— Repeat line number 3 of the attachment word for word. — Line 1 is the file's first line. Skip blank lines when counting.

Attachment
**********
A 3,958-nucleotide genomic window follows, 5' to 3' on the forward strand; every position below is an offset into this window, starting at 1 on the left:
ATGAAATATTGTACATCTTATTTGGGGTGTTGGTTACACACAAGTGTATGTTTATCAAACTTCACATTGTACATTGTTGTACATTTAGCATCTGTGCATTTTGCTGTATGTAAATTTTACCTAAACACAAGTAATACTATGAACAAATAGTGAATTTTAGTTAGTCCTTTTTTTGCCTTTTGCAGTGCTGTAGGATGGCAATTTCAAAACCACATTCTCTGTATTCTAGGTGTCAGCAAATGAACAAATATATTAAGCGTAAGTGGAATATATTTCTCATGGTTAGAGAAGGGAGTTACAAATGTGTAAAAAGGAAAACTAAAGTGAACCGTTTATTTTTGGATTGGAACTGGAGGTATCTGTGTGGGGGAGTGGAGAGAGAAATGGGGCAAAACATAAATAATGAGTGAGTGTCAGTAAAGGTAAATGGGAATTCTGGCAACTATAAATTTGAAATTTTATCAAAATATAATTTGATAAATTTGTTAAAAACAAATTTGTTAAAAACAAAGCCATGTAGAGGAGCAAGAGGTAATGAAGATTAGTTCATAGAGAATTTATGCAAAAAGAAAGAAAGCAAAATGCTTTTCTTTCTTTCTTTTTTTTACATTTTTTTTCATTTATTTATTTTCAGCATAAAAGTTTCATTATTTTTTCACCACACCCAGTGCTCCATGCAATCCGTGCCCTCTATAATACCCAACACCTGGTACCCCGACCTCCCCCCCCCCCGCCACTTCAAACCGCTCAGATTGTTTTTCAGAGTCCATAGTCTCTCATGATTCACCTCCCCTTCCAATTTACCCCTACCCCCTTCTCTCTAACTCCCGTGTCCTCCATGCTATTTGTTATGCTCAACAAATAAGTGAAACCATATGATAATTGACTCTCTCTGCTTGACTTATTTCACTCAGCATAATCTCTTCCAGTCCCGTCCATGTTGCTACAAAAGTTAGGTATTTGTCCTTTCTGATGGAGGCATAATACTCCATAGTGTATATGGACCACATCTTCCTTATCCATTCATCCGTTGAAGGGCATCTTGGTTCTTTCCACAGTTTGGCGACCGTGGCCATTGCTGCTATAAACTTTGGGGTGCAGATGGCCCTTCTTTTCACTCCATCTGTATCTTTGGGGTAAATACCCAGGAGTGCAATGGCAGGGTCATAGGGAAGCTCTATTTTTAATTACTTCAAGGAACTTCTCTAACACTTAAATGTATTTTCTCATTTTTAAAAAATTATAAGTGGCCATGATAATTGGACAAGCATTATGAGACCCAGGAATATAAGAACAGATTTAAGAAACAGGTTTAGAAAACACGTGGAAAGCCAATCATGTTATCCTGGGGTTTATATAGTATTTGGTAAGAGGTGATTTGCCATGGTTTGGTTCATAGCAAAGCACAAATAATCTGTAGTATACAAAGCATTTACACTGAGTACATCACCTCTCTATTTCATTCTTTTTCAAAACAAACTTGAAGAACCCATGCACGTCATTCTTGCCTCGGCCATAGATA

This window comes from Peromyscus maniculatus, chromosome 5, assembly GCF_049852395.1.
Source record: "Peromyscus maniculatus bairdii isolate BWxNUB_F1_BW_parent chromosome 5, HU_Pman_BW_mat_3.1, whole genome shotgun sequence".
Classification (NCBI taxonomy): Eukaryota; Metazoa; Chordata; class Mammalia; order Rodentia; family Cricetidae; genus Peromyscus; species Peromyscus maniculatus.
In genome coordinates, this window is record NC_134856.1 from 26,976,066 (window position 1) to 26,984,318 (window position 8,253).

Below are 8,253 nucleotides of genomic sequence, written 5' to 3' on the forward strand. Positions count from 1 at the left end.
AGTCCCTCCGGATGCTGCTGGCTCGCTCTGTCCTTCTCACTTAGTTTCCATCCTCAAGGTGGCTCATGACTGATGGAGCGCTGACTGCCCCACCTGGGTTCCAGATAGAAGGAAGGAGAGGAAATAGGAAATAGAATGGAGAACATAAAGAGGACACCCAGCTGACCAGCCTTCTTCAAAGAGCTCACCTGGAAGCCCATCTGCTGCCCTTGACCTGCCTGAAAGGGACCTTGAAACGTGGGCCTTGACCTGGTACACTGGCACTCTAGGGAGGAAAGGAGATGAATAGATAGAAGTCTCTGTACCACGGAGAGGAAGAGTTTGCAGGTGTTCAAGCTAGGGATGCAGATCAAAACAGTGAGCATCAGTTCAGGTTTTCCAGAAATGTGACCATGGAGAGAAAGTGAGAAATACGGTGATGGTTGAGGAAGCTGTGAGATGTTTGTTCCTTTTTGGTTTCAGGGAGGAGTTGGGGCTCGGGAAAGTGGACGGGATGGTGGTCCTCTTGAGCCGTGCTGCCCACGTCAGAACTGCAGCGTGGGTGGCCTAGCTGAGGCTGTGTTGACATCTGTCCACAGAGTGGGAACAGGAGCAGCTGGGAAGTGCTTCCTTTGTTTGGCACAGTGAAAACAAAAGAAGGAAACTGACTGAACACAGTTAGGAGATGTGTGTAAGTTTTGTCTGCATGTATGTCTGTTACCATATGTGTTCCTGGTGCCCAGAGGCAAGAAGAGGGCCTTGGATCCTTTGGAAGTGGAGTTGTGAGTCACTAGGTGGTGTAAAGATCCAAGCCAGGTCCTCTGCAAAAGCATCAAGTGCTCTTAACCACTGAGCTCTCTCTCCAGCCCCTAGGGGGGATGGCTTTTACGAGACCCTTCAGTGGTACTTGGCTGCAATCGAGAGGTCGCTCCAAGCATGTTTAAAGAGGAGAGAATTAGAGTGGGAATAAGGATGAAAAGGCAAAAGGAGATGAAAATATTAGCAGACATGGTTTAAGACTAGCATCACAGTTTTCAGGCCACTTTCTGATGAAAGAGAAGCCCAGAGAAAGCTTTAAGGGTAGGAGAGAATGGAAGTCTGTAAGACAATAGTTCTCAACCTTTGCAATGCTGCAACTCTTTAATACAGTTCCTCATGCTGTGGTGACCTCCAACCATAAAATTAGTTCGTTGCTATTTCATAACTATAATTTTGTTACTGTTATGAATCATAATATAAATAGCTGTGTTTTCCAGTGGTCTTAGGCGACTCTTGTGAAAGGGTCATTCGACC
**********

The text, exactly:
This window comes from Peromyscus maniculatus, chromosome 5, assembly GCF_049852395.1.